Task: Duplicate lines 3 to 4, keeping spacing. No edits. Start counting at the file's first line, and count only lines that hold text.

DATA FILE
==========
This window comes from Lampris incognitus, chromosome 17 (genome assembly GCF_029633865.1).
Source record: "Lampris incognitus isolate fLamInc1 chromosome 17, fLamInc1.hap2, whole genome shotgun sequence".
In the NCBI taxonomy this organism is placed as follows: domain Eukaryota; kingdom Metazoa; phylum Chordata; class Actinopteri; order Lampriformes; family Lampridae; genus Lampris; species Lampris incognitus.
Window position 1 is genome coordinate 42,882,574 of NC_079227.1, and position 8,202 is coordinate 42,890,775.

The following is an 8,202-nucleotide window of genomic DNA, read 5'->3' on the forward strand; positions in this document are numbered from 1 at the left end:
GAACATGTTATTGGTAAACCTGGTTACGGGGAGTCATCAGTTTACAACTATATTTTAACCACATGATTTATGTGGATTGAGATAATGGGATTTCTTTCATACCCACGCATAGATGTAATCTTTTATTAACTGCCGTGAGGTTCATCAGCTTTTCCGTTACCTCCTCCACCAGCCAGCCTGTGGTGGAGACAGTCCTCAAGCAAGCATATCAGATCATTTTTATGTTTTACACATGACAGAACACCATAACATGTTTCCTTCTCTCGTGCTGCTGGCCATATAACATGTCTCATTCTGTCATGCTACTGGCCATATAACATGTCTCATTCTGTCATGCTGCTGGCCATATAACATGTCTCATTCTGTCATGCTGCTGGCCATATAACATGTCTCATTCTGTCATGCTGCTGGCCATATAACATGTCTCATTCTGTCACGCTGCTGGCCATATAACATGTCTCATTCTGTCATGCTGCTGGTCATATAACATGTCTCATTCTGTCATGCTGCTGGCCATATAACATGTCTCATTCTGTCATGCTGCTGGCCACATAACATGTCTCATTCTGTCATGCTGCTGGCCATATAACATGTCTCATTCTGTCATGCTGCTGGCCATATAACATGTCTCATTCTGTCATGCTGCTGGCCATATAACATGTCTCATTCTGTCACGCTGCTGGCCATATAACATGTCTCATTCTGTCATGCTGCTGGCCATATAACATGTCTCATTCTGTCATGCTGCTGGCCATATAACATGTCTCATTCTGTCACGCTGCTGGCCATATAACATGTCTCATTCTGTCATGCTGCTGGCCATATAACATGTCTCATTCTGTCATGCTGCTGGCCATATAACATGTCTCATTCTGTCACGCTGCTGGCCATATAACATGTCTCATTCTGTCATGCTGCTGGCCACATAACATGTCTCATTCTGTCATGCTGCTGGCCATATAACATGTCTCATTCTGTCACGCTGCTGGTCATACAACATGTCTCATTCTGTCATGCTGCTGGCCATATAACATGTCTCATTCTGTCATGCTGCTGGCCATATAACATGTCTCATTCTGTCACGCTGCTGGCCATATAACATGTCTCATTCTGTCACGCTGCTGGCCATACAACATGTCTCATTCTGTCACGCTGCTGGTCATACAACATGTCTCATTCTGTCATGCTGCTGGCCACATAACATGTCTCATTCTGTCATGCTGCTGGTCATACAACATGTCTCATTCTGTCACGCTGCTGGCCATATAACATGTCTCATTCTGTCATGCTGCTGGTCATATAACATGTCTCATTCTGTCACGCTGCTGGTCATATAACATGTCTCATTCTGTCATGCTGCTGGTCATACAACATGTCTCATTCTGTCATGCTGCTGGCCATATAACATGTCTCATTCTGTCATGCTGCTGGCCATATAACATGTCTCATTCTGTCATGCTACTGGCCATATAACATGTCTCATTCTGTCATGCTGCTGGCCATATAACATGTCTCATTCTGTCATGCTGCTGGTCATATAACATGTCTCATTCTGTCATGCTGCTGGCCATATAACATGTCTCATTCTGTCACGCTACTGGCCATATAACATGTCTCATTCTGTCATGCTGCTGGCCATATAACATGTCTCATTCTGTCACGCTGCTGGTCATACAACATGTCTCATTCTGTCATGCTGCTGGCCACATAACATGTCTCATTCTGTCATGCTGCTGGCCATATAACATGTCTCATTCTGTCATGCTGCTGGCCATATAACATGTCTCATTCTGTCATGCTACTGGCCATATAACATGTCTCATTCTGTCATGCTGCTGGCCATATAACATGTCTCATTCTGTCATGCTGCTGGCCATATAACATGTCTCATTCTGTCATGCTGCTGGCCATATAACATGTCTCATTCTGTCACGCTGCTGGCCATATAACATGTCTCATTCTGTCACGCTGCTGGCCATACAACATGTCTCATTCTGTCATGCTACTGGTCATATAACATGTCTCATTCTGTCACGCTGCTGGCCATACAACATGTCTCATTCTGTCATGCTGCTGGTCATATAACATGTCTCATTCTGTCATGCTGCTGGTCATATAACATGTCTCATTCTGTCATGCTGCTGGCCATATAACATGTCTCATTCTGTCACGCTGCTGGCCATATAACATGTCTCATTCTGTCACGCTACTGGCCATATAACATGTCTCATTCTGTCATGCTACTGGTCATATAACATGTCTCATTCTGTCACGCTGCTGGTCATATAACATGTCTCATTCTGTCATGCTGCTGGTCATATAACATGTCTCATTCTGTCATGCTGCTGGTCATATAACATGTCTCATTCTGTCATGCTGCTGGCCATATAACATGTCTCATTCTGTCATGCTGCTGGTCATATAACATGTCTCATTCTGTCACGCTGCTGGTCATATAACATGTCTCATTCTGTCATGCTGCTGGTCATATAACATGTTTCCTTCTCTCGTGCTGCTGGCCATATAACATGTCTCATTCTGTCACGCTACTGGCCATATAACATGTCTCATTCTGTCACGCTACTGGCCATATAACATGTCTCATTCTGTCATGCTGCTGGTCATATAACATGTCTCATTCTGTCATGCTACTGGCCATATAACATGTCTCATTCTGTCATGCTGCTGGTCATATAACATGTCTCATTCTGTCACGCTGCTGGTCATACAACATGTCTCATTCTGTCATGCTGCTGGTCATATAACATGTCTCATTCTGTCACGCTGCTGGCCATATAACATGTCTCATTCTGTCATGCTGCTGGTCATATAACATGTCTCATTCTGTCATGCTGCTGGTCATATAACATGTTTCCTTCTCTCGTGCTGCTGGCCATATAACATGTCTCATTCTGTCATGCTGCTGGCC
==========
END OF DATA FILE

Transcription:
In the NCBI taxonomy this organism is placed as follows: domain Eukaryota; kingdom Metazoa; phylum Chordata; class Actinopteri; order Lampriformes; family Lampridae; genus Lampris; species Lampris incognitus.
Window position 1 is genome coordinate 42,882,574 of NC_079227.1, and position 8,202 is coordinate 42,890,775.